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Desert Notebooks

A Road Map for the End of Time

List Price: $26.00

ON SALE: July 7, 2020 | Hardcover | 5.5 x 8.25, 288 pages | ISBN 9781640093539
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For fans of Robert Macfarlane or Elizabeth Rush, National Magazine Award winner and The Nation columnist Ben Ehrenreich layers climate science, mythologies, nature writing, and personal experiences into a stunning reckoning of our current moment and our all-too-human urge to grapple with apocalypse.

A book about the literal and figurative end of time and what that means for us as conscious beings, Desert Notebooks looks at how both the unprecedented pace of destruction to our environment and our increasingly unstable global sociopolitical institutions have led to an existential crisis that is orders of magnitude greater than any humankind has confronted before. As inhabitants of the Anthropocene, what might some of our own histories tell us about how to grapple with apocalypse? And how might the geologies and ecologies of desert spaces inform how we see and act towards time?

Employing an elegant, discursive style that interweaves memoir with science writing, creation myths, and history, National Magazine Award winner and The Nation columnist Ben Ehrenreich uses the desolate landscape of the American desert –the main locales for the book are Joshua Tree and Las Vegas– as a springboard to examine how we formulate our concepts of time and what it means to confront the looming apocalypse. Desert Notebooks is a moving confrontation with deep time and a meditation on landscape in the face of climate change. Faced with an uncertain future, Ehrenreich argues there is comfort in reflecting on the role we humans have played in our own demise in the past. The difference is that this time the clock may finally be running out for good.

About Ben Ehrenreich

BEN EHRENREICH is currently a regular writer for L.A. Weekly, and his articles and essays have been published in the New York Times, the Village Voice, The Believer, the Los Angeles Times, and other publications. His fiction has appeared in McSweeney's, BOMB Magazine, and other journals. He lives in Los Angeles.


"Ben Ehrenreich walked the deserts of the Occupied Territories for his previous book; in Desert Notebooks, he takes us with him into the Mojave--its coyotes, creosote, and Joshua trees. He descends barrancas and canyons, hikes boulder-strewn slopes into labyrinthine stacks of Jorge Luis Borges's great Library, from which he draws out stories from that time 'when animals were people, ' narratives by the Chemehuevi, the Serrano, the Mohave, and other desert peoples. These echo in texts by Martin Bernal, Walter Benjamin, the Marquis de Condorcet, and Jakob Böhme's mystical touchstone--The Signature of All Things--as well as James Mooney's classic, the Ghost Dance and the Sioux revolt of 1890. Climate change California is burning as Ehrenreich's meditations prismatically refract heat, smoke, and light. Desert Notebooks is a book for our time--that is, a time scorched by harsh solar rays, shimmering in searing, phosphorescent prose."—Sesshu Foster, author of ELADATL: A History of the East Los Angeles Dirigible Air Transport Lines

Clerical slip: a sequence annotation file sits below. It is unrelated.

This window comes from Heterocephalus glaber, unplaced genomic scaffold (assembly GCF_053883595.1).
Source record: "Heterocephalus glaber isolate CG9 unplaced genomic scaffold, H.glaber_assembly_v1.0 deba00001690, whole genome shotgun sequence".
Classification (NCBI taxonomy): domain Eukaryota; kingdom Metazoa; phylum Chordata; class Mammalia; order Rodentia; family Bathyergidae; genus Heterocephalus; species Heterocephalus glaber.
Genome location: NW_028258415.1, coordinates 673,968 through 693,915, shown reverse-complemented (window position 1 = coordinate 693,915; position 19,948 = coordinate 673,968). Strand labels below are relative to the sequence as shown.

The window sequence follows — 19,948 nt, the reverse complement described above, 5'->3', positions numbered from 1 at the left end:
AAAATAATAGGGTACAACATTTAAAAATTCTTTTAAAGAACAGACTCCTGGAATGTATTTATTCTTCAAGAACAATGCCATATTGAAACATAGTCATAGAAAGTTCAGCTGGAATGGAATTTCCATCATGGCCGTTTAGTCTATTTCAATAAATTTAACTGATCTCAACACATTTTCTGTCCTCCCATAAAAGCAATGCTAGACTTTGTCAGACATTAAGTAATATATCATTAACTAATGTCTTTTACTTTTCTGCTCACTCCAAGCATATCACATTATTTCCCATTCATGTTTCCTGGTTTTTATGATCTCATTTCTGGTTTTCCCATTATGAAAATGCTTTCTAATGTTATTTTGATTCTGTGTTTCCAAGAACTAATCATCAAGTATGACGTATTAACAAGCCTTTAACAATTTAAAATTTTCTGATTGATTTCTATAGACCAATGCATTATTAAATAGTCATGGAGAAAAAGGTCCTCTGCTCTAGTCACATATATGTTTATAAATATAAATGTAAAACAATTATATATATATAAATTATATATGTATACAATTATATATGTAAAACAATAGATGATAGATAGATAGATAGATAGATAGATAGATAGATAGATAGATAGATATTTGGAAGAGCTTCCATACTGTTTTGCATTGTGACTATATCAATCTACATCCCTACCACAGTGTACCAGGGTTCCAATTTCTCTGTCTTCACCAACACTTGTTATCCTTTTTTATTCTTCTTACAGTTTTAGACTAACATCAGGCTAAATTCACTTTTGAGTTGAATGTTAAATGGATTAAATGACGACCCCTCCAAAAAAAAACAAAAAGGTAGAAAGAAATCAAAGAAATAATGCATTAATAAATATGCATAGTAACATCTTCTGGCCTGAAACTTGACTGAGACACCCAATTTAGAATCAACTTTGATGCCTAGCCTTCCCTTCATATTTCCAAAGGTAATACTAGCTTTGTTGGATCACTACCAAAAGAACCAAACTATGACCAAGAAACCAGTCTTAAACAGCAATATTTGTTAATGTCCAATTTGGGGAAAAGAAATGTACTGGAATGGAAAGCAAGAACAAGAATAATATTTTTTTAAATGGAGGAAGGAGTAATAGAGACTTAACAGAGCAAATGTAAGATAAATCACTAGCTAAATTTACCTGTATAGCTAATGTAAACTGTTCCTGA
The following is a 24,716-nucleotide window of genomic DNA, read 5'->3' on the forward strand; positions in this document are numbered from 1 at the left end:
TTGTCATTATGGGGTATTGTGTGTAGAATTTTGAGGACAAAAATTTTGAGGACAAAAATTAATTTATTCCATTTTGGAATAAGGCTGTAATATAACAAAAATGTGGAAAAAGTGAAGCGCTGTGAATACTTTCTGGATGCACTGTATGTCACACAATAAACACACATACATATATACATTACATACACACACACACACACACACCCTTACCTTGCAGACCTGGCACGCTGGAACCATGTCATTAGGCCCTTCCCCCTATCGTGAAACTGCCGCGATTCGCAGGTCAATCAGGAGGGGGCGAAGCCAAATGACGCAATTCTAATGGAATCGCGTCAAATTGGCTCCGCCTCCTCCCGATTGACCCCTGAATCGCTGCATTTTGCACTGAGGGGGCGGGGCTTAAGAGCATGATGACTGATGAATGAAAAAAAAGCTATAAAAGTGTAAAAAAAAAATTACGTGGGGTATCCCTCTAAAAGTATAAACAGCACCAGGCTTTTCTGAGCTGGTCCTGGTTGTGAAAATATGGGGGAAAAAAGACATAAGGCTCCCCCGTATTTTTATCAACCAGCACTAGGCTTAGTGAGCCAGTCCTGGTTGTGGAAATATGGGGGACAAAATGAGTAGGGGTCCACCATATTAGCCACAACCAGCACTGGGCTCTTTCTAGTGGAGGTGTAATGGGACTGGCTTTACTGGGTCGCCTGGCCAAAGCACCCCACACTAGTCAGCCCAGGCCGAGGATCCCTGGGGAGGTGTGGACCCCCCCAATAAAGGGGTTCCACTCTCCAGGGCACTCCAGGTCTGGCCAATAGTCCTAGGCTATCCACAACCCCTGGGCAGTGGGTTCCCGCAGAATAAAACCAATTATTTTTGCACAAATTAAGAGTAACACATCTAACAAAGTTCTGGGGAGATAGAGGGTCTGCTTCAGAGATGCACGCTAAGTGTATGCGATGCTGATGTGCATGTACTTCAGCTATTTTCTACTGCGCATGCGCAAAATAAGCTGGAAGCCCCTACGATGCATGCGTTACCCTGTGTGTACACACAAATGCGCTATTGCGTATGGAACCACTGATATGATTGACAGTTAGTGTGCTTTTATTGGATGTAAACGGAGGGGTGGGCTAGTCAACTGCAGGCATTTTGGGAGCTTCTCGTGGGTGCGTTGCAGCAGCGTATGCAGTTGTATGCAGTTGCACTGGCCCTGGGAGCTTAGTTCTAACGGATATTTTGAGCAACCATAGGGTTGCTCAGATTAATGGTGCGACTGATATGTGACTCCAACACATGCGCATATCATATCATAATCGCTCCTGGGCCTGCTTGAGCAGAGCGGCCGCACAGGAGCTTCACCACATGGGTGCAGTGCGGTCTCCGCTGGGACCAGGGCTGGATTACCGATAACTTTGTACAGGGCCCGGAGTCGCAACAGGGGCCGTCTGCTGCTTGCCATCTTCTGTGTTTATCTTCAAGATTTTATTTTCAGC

"Ehrenreich's haunting, poignant and memorable stories add up to a weighty contribution to the Palestinian side of the scales of history."—New York Times Book Review

"An impassioned and humane story."—O, The Oprah Magazine

"An elegant and moving account . . . [Ehrenreich] brings a novelist's eye to his subject . . . It should be read by friends and foes of Israel alike."—The Economist

"Ben Ehrenreich's The Way to the Spring: Life and Death in Palestine is a heartbreaking account of the brutal and often surreal realities of life under the Israeli occupation. After reading it, you don't know whether to despair at the callousness and self-righteousness of human beings, or to wonder at their resilience and creativity."—Yuval Noah Harari, The Guardian

"A devastating portrait of unending turbulence in Palestine."—Kirkus Reviews

"Teeming with heartbreak, irony, and intimate moments of joy . . . [Ehrenreich] paints a vivid portrait of life in three locations: the village of Nabi Saleh, where families have been protesting weekly for the right to use a spring that was theirs until Israeli settlers claimed it, and are consistently met with force; the city of Hebron, a puzzle box of checkpoints and segregated zones, and a powder keg of Jewish and Palestinian resentments; and the village of Umm al-Kheir, where a way of life is quietly dying in the shadow of ever-expanding settlements. With a journalist's keen eye for detail and a novelist's ardor for language and its ability to move people, Ehrenreich will incite renewed compassion in his readers."—Publishers Weekly

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